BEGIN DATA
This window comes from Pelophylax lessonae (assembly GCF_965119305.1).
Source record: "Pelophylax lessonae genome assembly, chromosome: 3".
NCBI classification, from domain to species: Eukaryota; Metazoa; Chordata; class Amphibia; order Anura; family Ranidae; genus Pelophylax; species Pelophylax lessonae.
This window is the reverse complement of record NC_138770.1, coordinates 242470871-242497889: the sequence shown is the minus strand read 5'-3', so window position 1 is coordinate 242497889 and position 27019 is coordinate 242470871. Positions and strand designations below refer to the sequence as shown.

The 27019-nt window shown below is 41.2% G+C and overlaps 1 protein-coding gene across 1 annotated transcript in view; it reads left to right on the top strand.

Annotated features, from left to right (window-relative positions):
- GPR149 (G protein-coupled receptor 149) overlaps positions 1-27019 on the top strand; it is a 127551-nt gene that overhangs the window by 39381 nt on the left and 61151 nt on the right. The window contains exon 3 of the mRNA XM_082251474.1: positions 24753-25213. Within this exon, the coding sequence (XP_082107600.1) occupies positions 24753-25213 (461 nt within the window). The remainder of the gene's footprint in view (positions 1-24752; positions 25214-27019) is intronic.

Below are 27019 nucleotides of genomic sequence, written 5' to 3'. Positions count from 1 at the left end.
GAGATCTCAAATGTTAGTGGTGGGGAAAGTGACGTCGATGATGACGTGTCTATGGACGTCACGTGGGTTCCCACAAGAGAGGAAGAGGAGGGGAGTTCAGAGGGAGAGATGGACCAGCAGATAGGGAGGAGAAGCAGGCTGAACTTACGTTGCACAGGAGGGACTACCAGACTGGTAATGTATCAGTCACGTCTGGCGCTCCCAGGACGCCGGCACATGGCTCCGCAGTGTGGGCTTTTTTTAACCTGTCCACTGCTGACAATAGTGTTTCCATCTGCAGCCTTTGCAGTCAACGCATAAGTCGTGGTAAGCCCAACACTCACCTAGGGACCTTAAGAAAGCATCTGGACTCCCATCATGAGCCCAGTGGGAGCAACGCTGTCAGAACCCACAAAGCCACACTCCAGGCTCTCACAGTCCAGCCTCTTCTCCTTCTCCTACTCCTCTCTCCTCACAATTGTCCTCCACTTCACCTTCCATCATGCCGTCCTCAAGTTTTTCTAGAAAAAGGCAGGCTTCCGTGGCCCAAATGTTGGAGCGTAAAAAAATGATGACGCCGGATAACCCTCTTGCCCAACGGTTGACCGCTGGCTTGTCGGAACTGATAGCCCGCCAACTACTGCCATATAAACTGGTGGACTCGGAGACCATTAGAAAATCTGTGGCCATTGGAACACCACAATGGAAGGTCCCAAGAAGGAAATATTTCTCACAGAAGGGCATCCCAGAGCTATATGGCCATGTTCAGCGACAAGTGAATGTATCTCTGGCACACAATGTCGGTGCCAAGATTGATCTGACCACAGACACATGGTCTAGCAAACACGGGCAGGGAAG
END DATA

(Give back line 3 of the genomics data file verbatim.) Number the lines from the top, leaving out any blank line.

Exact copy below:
NCBI classification, from domain to species: Eukaryota; Metazoa; Chordata; class Amphibia; order Anura; family Ranidae; genus Pelophylax; species Pelophylax lessonae.